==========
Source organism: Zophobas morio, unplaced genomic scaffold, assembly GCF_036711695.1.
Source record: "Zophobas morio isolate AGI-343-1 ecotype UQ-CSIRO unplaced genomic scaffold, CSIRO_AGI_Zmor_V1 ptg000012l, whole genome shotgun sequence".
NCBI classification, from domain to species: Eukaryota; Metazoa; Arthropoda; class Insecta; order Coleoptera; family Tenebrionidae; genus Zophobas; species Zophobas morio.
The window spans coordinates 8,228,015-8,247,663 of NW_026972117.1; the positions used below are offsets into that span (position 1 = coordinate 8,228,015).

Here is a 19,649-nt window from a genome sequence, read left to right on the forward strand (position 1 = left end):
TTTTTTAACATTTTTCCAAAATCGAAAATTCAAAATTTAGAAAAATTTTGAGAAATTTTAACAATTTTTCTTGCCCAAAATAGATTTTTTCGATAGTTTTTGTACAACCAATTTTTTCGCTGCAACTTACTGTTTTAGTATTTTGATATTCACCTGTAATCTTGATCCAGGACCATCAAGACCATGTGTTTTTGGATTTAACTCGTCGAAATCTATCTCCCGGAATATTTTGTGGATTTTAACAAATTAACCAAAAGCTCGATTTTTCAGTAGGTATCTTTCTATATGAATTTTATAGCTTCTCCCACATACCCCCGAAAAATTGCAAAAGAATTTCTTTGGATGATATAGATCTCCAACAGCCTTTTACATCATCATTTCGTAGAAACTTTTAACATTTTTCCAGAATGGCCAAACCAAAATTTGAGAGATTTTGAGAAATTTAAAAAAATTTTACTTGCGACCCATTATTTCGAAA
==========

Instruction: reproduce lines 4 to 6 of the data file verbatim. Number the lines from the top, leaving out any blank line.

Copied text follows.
The window spans coordinates 8,228,015-8,247,663 of NW_026972117.1; the positions used below are offsets into that span (position 1 = coordinate 8,228,015).

Here is a 19,649-nt window from a genome sequence, read left to right on the forward strand (position 1 = left end):
TTTTTTAACATTTTTCCAAAATCGAAAATTCAAAATTTAGAAAAATTTTGAGAAATTTTAACAATTTTTCTTGCCCAAAATAGATTTTTTCGATAGTTTTTGTACAACCAATTTTTTCGCTGCAACTTACTGTTTTAGTATTTTGATATTCACCTGTAATCTTGATCCAGGACCATCAAGACCATGTGTTTTTGGATTTAACTCGTCGAAATCTATCTCCCGGAATATTTTGTGGATTTTAACAAATTAACCAAAAGCTCGATTTTTCAGTAGGTATCTTTCTATATGAATTTTATAGCTTCTCCCACATACCCCCGAAAAATTGCAAAAGAATTTCTTTGGATGATATAGATCTCCAACAGCCTTTTACATCATCATTTCGTAGAAACTTTTAACATTTTTCCAGAATGGCCAAACCAAAATTTGAGAGATTTTGAGAAATTTAAAAAAATTTTACTTGCGACCCATTATTTCGAAA